Short Communication

Optical Coherence Tomography Angiography of Early Stage 1a Retinal Hemangioblastoma in Von-Hippel-Lindau

Ananya Goswami, Abhidnya Surve, Pradeep Venkatesh*

Vitreo-retina, Trauma and Uvea Services, Dr. Rajendra Prasad Center for Ophthalmic Sciences, All India Institute of Medical Sciences, New Delhi, India


Von-Hippel-Lindau (VHL) syndrome is characterized by focal vasoproliferative tumors of retinal capillaries called retinal capillary hemangioblastomas (RCH). These tumors are initially small and can be easily missed if not looked for carefully. As they grow, these tumors are more demanding to treat and hence the importance of detecting them early and treating them. Herein, we describe and review the optical coherence tomography angiography (OCTA) of the early- stage lesion, which suggested the involvement of superficial and a deeper retinal capillary plexus. In addition, to helping us detect these lesions earlier, OCTA may also help to understand the in vivo changes occurring at an earlier phase.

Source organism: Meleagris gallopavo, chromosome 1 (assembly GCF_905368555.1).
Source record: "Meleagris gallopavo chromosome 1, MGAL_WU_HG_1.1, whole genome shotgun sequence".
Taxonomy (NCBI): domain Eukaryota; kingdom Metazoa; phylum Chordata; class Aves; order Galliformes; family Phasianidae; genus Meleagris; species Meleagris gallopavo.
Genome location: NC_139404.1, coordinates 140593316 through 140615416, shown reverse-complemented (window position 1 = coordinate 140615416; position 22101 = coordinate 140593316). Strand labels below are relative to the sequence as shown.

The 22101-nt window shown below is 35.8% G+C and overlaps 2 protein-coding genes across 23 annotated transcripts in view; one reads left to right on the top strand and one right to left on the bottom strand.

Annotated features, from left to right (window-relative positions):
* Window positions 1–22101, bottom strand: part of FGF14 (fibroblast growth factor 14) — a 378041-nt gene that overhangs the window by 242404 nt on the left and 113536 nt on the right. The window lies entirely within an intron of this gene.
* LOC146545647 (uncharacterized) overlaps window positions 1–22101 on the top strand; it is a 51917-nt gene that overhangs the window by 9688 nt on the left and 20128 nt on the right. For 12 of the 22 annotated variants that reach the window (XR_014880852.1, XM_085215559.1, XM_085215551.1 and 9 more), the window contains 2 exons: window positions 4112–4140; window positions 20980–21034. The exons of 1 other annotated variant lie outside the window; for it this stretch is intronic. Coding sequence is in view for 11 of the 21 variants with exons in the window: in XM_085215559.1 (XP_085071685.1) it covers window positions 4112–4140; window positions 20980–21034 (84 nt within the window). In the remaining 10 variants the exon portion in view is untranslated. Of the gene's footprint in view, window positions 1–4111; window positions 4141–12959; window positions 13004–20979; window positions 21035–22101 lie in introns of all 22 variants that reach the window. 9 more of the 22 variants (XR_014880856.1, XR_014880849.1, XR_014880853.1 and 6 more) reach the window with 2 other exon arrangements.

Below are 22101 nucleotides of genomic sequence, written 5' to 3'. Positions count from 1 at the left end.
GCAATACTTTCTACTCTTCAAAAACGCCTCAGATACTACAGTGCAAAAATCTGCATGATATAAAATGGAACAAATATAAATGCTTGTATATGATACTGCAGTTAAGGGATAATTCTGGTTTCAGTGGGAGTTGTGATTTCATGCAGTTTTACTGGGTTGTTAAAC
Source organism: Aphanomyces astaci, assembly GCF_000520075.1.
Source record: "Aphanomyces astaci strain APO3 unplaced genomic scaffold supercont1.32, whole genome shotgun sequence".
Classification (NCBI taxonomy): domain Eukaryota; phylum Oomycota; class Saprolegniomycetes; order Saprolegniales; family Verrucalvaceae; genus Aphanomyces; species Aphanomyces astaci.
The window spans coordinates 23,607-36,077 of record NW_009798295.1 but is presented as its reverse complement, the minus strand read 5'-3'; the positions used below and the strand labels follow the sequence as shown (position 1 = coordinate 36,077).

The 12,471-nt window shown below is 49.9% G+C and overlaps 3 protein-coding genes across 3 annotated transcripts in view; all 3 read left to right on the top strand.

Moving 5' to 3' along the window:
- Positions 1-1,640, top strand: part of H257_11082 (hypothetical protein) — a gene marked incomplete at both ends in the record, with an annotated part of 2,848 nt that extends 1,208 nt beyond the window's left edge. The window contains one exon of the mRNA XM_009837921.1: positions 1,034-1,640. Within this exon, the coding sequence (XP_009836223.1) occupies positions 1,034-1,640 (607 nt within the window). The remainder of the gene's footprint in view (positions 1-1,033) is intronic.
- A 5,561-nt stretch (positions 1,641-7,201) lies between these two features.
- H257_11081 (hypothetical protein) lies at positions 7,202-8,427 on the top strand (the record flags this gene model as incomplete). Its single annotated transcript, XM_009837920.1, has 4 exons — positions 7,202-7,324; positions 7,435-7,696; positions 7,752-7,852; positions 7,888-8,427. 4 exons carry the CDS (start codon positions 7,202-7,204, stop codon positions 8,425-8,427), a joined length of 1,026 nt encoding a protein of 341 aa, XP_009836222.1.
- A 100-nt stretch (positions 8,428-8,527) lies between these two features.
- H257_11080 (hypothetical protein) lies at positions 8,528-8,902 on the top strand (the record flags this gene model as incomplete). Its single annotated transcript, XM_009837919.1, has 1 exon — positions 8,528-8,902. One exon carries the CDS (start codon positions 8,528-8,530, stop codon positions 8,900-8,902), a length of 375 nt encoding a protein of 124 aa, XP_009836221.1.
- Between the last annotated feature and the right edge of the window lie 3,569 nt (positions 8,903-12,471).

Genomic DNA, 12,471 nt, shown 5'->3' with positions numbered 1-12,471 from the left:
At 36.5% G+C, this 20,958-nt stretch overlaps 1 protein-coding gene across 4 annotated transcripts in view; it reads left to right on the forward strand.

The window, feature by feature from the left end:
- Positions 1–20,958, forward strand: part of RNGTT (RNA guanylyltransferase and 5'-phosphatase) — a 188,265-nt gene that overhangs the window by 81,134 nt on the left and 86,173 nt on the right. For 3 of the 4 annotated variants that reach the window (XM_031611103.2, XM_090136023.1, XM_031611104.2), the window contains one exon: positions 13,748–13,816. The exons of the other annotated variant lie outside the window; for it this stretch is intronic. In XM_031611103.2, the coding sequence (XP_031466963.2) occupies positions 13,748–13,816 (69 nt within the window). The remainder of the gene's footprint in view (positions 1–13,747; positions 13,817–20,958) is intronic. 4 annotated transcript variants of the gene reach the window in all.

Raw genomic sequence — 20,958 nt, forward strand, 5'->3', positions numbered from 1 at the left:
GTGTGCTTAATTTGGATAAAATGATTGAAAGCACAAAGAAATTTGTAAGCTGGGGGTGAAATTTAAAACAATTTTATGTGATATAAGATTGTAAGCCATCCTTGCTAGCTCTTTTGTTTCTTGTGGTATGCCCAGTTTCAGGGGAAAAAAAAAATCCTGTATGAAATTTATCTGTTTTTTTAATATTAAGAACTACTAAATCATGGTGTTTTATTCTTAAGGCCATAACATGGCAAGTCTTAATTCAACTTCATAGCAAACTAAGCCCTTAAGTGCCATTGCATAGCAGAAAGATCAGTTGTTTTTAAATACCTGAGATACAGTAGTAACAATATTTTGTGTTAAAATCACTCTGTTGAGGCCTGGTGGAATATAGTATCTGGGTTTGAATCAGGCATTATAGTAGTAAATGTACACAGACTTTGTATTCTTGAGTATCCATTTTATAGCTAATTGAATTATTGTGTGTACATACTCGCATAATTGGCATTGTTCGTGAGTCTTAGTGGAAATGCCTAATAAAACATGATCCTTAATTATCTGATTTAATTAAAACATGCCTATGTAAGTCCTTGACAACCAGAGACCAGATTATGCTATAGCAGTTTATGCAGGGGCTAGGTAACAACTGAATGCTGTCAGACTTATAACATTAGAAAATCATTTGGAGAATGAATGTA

Key words: hemangioblastoma, OCTA, retinal capillary hemangioblastoma, VHL

Received: 19 October 2020; Accepted after Revision: 3 June 2021; Published: 23 September 2021

Author for correspondence: Pradeep Venkatesh, Vitreo-retina, Trauma and Uvea Services; Dr. Rajendra Prasad Center for Ophthalmic Sciences, All India Institute of Medical Sciences, Ansari Nagar, New Delhi, India. E-mail: [email protected]

How to cite: Pradeep V, et al. Optical Coherence Tomography Angiography of Early Stage 1a Retinal Hemangioblastoma in Von-Hippel-Lindau. J Kidney Cancer VHL. 2021; 8(3): 15–18.


Copyright: Pradeep V, et al.

License: This open access article is licensed under Creative Commons Attribution 4.0 International (CC BY 4.0).


Von-Hippel-Lindau (VHL) syndrome is an exceedingly rare, multi-organ disease with a prevalence of one in 230,000, characterized by the development of focal benign or malignant vasoproliferative tumors (hemangioblastoma). The syndrome occurs because of the mutation in the VHL gene (chromosome 3) and consequent increased expression of vascular endothelial growth factor (VEGF), platelet-derived growth factor (PDGF), erythropoietin (EPO), and transforming growth factor (TGF). Systemic manifestations of VHL include hemangioblastomas in the brain and spinal cord, renal and pancreatic cysts, pheochromocytoma, islet cell tumors, epididymal cystadenomas, endolymphatic sac tumor of the inner ear, and adnexal papillary cystadenoma of probable mesonephric origin (AMPO) of the broad ligament. All the systemic features are manifested in only a few cases with VHL, whereas only 50% of patients display only one systemic feature. Many of these manifestations may occur years after the initial presentation and evolves over a long period (complete penetrance of VHL is seen by 65 years of age) (1).